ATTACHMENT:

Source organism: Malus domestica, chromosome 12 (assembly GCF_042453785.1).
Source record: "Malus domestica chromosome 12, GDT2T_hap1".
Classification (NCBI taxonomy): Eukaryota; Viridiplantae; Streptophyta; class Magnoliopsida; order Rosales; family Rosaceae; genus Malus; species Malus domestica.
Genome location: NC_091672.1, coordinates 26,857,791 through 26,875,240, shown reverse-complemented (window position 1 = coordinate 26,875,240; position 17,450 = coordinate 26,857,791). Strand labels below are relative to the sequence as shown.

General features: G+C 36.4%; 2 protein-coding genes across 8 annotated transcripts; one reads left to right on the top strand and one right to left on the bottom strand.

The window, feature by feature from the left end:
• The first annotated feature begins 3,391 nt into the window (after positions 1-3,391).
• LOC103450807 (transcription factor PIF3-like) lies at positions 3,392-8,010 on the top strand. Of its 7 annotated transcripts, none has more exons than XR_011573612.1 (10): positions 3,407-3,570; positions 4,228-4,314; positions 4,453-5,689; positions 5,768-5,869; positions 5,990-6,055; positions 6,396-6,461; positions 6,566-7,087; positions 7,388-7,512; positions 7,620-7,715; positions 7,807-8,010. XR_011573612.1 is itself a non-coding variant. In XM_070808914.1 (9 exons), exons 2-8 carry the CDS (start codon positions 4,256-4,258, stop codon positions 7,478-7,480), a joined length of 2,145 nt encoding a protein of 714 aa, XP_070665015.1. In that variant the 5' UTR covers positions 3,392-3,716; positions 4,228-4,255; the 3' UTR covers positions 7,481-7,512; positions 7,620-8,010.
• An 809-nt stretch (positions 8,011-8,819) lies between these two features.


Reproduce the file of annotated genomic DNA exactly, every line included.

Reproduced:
Source organism: Malus domestica, chromosome 12 (assembly GCF_042453785.1).
Source record: "Malus domestica chromosome 12, GDT2T_hap1".
Classification (NCBI taxonomy): Eukaryota; Viridiplantae; Streptophyta; class Magnoliopsida; order Rosales; family Rosaceae; genus Malus; species Malus domestica.
Genome location: NC_091672.1, coordinates 26,857,791 through 26,875,240, shown reverse-complemented (window position 1 = coordinate 26,875,240; position 17,450 = coordinate 26,857,791). Strand labels below are relative to the sequence as shown.

General features: G+C 36.4%; 2 protein-coding genes across 8 annotated transcripts; one reads left to right on the top strand and one right to left on the bottom strand.

The window, feature by feature from the left end:
• The first annotated feature begins 3,391 nt into the window (after positions 1-3,391).
• LOC103450807 (transcription factor PIF3-like) lies at positions 3,392-8,010 on the top strand. Of its 7 annotated transcripts, none has more exons than XR_011573612.1 (10): positions 3,407-3,570; positions 4,228-4,314; positions 4,453-5,689; positions 5,768-5,869; positions 5,990-6,055; positions 6,396-6,461; positions 6,566-7,087; positions 7,388-7,512; positions 7,620-7,715; positions 7,807-8,010. XR_011573612.1 is itself a non-coding variant. In XM_070808914.1 (9 exons), exons 2-8 carry the CDS (start codon positions 4,256-4,258, stop codon positions 7,478-7,480), a joined length of 2,145 nt encoding a protein of 714 aa, XP_070665015.1. In that variant the 5' UTR covers positions 3,392-3,716; positions 4,228-4,255; the 3' UTR covers positions 7,481-7,512; positions 7,620-8,010.
• An 809-nt stretch (positions 8,011-8,819) lies between these two features.